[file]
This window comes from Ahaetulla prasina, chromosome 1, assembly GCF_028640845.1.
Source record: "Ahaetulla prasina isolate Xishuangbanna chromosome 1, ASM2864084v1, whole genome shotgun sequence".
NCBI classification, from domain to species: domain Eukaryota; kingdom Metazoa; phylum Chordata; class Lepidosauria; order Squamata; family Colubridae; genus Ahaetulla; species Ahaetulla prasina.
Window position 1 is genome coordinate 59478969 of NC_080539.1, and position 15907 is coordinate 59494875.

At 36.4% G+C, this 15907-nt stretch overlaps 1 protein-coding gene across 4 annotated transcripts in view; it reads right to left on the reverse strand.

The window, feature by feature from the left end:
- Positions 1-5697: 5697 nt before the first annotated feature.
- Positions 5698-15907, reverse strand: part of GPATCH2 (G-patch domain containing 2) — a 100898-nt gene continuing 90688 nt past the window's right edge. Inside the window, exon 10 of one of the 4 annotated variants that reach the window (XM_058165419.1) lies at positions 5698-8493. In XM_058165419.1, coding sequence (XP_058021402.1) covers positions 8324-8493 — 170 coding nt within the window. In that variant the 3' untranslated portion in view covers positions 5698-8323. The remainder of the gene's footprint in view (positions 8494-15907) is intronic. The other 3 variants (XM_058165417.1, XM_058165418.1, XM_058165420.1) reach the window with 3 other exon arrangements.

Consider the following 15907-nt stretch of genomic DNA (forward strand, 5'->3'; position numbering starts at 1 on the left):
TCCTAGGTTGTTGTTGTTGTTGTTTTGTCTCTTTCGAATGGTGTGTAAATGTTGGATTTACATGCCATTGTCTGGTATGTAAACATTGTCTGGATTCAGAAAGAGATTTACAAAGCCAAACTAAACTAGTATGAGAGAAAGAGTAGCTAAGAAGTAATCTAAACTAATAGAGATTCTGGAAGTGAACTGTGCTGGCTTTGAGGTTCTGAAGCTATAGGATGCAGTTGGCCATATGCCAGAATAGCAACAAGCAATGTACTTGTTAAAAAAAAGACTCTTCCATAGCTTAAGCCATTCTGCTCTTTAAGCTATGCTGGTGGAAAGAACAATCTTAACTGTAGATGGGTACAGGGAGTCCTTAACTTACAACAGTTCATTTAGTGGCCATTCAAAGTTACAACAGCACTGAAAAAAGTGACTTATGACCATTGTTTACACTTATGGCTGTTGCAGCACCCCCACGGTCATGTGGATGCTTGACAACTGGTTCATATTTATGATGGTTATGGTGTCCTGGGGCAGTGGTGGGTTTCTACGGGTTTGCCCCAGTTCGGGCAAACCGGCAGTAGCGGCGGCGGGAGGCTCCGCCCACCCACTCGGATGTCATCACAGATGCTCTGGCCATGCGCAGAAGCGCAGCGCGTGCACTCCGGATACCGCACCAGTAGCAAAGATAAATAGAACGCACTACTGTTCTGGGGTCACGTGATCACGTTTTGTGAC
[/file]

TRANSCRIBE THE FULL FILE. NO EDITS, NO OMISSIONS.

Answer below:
This window comes from Ahaetulla prasina, chromosome 1, assembly GCF_028640845.1.
Source record: "Ahaetulla prasina isolate Xishuangbanna chromosome 1, ASM2864084v1, whole genome shotgun sequence".
NCBI classification, from domain to species: domain Eukaryota; kingdom Metazoa; phylum Chordata; class Lepidosauria; order Squamata; family Colubridae; genus Ahaetulla; species Ahaetulla prasina.
Window position 1 is genome coordinate 59478969 of NC_080539.1, and position 15907 is coordinate 59494875.

At 36.4% G+C, this 15907-nt stretch overlaps 1 protein-coding gene across 4 annotated transcripts in view; it reads right to left on the reverse strand.

The window, feature by feature from the left end:
- Positions 1-5697: 5697 nt before the first annotated feature.
- Positions 5698-15907, reverse strand: part of GPATCH2 (G-patch domain containing 2) — a 100898-nt gene continuing 90688 nt past the window's right edge. Inside the window, exon 10 of one of the 4 annotated variants that reach the window (XM_058165419.1) lies at positions 5698-8493. In XM_058165419.1, coding sequence (XP_058021402.1) covers positions 8324-8493 — 170 coding nt within the window. In that variant the 3' untranslated portion in view covers positions 5698-8323. The remainder of the gene's footprint in view (positions 8494-15907) is intronic. The other 3 variants (XM_058165417.1, XM_058165418.1, XM_058165420.1) reach the window with 3 other exon arrangements.

Consider the following 15907-nt stretch of genomic DNA (forward strand, 5'->3'; position numbering starts at 1 on the left):
TCCTAGGTTGTTGTTGTTGTTGTTTTGTCTCTTTCGAATGGTGTGTAAATGTTGGATTTACATGCCATTGTCTGGTATGTAAACATTGTCTGGATTCAGAAAGAGATTTACAAAGCCAAACTAAACTAGTATGAGAGAAAGAGTAGCTAAGAAGTAATCTAAACTAATAGAGATTCTGGAAGTGAACTGTGCTGGCTTTGAGGTTCTGAAGCTATAGGATGCAGTTGGCCATATGCCAGAATAGCAACAAGCAATGTACTTGTTAAAAAAAAGACTCTTCCATAGCTTAAGCCATTCTGCTCTTTAAGCTATGCTGGTGGAAAGAACAATCTTAACTGTAGATGGGTACAGGGAGTCCTTAACTTACAACAGTTCATTTAGTGGCCATTCAAAGTTACAACAGCACTGAAAAAAGTGACTTATGACCATTGTTTACACTTATGGCTGTTGCAGCACCCCCACGGTCATGTGGATGCTTGACAACTGGTTCATATTTATGATGGTTATGGTGTCCTGGGGCAGTGGTGGGTTTCTACGGGTTTGCCCCAGTTCGGGCAAACCGGCAGTAGCGGCGGCGGGAGGCTCCGCCCACCCACTCGGATGTCATCACAGATGCTCTGGCCATGCGCAGAAGCGCAGCGCGTGCACTCCGGATACCGCACCAGTAGCAAAGATAAATAGAACGCACTACTGTTCTGGGGTCACGTGATCACGTTTTGTGAC